The rumblings began a few weeks ago during the throes of that unsightly five-game losing streak and hit a crescendo last Saturday as the East Carolina football team was officially eliminated from bowl consideration with a 55-31 beating at the hands of SMU.
It could seen in the posts of angry fans on social media and heard loud and clear in the audible laments of those leaving Dowdy-Ficklen Stadium.
Would things have been this bad if Ruffin McNeill was still the Pirates’ coach?
It’s an understandable question, especially under the circumstances. But because it’s a question that’s impossible to answer with any degree of certainty, asking it now will only serve to make a bad situation even worse.
Questioning how ECU got here won’t do anything to change its current predicament. For better or worse, McNeill is in Virginia, new coach Scottie Montgomery’s honeymoon period is over and the Pirates are 3-7, heading for their worst season since 2004.
As painful as that reality might be, in retrospect, maybe we should have seen it coming.
Anytime a coaching change is made, you run the risk of the program taking a step backward before it can begin moving forward again. While a potential nine-loss season is more like a giant leap rather than a baby step back, let’s not forget that the team Montgomery inherited was hardly one on the verge of championship contention.
The Pirates finished 5-7 and out of the postseason under McNeill a year ago. While there were some extenuating circumstances, most importantly the loss of the projected starting quarterback a week before the season opener, the bottom line is that talent pool on hand wasn’t as deep as it had previously been.
It should also be noted that the coach hired to replace McNeill — while young, energetic and universally praised as an up-and-coming star in the profession — is getting his first experience at running a team of his own.
This season has been on-the-job-training for Montgomery. Much like a true freshman getting thrust right into the lineup, he’s been prone to his share of rookie mistakes.
The question now isn’t whether athletic director Jeff Compher made a mistake by bringing about this change, though many among the Pirate Nation are posing that question. That ship sailed last December and it’s never coming back.
The more legitimate and constructive questions now are what has Montgomery learned from this lost season and what can he do to change things moving forward?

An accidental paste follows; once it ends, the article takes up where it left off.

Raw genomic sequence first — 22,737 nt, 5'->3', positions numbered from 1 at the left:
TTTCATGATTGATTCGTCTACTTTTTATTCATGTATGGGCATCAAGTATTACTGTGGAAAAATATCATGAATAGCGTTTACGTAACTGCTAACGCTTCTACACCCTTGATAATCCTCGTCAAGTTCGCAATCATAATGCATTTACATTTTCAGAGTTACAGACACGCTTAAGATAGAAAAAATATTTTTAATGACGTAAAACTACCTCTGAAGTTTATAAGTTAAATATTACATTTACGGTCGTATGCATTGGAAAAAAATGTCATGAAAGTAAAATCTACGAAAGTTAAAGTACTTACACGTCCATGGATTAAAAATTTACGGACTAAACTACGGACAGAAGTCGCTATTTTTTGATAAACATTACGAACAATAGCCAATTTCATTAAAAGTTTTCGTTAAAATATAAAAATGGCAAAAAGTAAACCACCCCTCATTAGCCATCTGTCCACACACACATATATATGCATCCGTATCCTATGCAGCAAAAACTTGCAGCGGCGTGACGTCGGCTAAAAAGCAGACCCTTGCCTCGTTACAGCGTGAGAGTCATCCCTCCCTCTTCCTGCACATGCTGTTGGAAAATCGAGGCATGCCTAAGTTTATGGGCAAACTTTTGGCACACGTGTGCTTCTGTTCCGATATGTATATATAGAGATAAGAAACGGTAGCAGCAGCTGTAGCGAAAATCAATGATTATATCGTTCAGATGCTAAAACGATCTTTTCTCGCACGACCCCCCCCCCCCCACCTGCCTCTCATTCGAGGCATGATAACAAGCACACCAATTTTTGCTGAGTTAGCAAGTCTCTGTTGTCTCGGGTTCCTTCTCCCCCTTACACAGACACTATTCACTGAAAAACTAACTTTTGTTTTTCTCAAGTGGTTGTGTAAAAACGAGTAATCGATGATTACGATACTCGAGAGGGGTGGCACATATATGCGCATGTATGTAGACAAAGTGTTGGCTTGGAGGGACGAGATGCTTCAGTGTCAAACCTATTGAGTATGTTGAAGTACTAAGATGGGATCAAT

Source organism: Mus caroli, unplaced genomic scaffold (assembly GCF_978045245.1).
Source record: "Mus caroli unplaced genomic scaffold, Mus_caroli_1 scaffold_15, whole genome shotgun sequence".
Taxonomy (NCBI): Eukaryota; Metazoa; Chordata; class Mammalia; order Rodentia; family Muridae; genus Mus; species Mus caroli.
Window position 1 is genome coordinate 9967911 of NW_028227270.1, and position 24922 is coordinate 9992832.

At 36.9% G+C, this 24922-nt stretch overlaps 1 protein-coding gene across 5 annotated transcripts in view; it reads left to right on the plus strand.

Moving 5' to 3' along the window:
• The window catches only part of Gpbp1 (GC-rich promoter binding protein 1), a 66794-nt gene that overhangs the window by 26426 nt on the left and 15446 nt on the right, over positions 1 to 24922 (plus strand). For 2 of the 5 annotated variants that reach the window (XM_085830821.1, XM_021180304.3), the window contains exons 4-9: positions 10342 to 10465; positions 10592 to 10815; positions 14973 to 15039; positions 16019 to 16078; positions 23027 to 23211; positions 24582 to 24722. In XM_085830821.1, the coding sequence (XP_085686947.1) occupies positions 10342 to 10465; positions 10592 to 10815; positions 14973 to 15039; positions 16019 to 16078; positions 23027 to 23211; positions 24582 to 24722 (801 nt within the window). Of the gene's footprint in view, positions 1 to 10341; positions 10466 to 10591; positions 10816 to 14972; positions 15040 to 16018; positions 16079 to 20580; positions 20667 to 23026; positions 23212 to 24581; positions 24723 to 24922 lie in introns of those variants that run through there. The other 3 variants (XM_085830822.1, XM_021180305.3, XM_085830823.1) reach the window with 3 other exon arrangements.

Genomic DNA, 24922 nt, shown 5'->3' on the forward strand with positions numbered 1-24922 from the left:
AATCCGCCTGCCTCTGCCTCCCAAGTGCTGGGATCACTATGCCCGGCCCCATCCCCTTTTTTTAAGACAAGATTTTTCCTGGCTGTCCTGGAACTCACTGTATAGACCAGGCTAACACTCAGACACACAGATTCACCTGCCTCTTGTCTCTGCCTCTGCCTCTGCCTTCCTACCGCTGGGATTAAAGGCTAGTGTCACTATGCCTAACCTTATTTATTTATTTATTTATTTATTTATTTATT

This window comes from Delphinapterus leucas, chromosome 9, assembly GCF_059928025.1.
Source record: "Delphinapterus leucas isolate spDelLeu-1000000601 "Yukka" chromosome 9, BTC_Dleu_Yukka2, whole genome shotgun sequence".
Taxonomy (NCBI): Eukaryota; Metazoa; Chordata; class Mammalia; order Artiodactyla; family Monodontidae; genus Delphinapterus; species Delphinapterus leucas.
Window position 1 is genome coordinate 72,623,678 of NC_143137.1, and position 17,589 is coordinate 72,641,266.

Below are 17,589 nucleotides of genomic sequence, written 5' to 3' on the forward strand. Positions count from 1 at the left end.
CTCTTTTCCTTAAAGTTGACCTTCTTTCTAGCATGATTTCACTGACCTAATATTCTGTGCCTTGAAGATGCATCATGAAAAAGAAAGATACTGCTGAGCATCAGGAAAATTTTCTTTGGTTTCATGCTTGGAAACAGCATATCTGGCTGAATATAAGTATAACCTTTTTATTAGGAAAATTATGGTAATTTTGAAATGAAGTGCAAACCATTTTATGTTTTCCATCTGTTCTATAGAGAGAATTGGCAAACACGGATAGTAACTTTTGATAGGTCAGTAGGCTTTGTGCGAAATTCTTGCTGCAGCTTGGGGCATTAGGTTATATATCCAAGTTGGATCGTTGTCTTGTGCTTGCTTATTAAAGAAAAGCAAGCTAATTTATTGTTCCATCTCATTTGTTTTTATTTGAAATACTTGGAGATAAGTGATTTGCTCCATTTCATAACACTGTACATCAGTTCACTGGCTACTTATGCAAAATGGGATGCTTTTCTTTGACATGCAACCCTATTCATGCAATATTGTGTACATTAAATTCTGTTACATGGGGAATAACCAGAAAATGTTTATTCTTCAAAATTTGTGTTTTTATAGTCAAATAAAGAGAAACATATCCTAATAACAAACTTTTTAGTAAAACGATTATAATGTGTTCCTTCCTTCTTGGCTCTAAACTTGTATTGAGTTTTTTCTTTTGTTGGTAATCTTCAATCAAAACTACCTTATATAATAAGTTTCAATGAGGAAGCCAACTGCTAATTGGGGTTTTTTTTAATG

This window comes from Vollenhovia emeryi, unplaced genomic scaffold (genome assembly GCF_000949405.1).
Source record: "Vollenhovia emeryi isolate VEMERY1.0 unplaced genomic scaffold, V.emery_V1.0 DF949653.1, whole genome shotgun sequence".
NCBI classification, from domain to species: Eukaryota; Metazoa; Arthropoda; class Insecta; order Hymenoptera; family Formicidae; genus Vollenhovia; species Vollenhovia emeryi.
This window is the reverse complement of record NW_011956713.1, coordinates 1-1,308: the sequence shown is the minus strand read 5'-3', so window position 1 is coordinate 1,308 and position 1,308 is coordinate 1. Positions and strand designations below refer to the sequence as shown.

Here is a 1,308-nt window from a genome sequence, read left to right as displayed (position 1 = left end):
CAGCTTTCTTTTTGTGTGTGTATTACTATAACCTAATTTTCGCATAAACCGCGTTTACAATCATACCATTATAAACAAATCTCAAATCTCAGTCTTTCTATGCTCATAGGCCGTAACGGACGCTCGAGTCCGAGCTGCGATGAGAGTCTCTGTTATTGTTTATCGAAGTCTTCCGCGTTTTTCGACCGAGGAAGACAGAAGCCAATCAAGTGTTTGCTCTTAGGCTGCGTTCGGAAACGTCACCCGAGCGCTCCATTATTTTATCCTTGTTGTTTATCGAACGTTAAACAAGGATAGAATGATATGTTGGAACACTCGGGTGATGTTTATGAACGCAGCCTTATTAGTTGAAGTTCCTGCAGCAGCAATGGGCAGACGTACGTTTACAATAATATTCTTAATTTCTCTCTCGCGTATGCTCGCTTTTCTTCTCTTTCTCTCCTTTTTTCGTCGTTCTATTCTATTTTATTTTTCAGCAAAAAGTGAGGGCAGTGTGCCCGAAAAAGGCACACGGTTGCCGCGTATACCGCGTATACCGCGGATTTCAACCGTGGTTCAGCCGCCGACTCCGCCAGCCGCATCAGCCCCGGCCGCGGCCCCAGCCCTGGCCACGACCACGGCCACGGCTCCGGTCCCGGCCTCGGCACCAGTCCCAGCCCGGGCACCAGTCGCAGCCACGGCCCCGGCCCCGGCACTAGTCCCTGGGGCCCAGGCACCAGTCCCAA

Those are subjects he addressed earlier this week
“The thing that we have to do to make sure we’re better moving forward is we are going to have to make sure [we do] all the details that we talk about doing,” Montgomery said. “You can’t just say, you must do. Schematically, I feel that we need to help some of our players a little bit better. Our players, coaches and the whole program combined, it’s the details. Those details don’t only show up on Saturday. They show up on Friday and throughout the week.”
Among the biggest concerns is turnovers and the difficulty the Pirates have had getting the ball into the end zone, two problems that go hand-in-hand.
ECU ranks 124th out of 128 FBS teams nationally in turnover margin at minus-14 and is 124st in Red Zone efficiency. Despite ranking third in the American Athletic Conference in total offense at 494.6 yards per game, the Pirates are just eighth in scoring at just over 28 points per game.
Montgomery has pledged to research other programs that have gone through similar struggles in an effort to find a solution to the problem next season. As for the lack of a consistent pass rush, defensive backs getting burned for big plays and a sometimes porous offensive line that forces whatever quarterback is in the game at the time to run for his life instead of looking down field, help may already be on the way.
The new coach and his staff put together a solid class in their initial recruiting effort last winter and are in the process of adding even more talent to the program for 2017.
Just last week, the Pirates received verbal commitments from a pair of junior college defensive ends who have a chance to step in and contribute right away. And between redshirting freshman Reid Herring and a pair of three-star quarterback prospects already signed, sealed and delivered, ECU will at least have plenty of options from which to choose when it comes to its on-field leader of the future.
As bleak as the present might be — and it could potentially get even worse with two games yet to play — the promise of that future is about all the Pirates and their fans have to hang onto right now. And it’s Montgomery that will be leading the way for the foreseeable future.
Would things have gotten this bad if McNeill was still around?
We’ll never know. At this point, it doesn’t really matter anyway.